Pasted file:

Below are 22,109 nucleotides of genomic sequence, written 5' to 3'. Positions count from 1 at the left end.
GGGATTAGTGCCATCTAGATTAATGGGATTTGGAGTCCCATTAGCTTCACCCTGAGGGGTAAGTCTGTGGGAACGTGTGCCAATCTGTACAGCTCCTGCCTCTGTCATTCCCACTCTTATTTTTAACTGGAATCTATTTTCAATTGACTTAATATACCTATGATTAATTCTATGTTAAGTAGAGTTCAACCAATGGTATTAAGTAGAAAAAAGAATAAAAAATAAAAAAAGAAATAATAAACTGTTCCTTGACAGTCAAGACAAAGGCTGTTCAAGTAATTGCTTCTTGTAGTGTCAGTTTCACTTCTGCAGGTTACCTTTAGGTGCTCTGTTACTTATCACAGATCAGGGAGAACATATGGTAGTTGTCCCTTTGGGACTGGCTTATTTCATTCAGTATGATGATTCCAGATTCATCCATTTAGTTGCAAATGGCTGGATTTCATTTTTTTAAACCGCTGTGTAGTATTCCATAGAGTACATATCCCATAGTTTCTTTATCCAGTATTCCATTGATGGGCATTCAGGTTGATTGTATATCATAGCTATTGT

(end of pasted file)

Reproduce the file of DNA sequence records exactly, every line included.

Below are 22,109 nucleotides of genomic sequence, written 5' to 3'. Positions count from 1 at the left end.
GGGATTAGTGCCATCTAGATTAATGGGATTTGGAGTCCCATTAGCTTCACCCTGAGGGGTAAGTCTGTGGGAACGTGTGCCAATCTGTACAGCTCCTGCCTCTGTCATTCCCACTCTTATTTTTAACTGGAATCTATTTTCAATTGACTTAATATACCTATGATTAATTCTATGTTAAGTAGAGTTCAACCAATGGTATTAAGTAGAAAAAAGAATAAAAAATAAAAAAAGAAATAATAAACTGTTCCTTGACAGTCAAGACAAAGGCTGTTCAAGTAATTGCTTCTTGTAGTGTCAGTTTCACTTCTGCAGGTTACCTTTAGGTGCTCTGTTACTTATCACAGATCAGGGAGAACATATGGTAGTTGTCCCTTTGGGACTGGCTTATTTCATTCAGTATGATGATTCCAGATTCATCCATTTAGTTGCAAATGGCTGGATTTCATTTTTTTAAACCGCTGTGTAGTATTCCATAGAGTACATATCCCATAGTTTCTTTATCCAGTATTCCATTGATGGGCATTCAGGTTGATTGTATATCATAGCTATTGT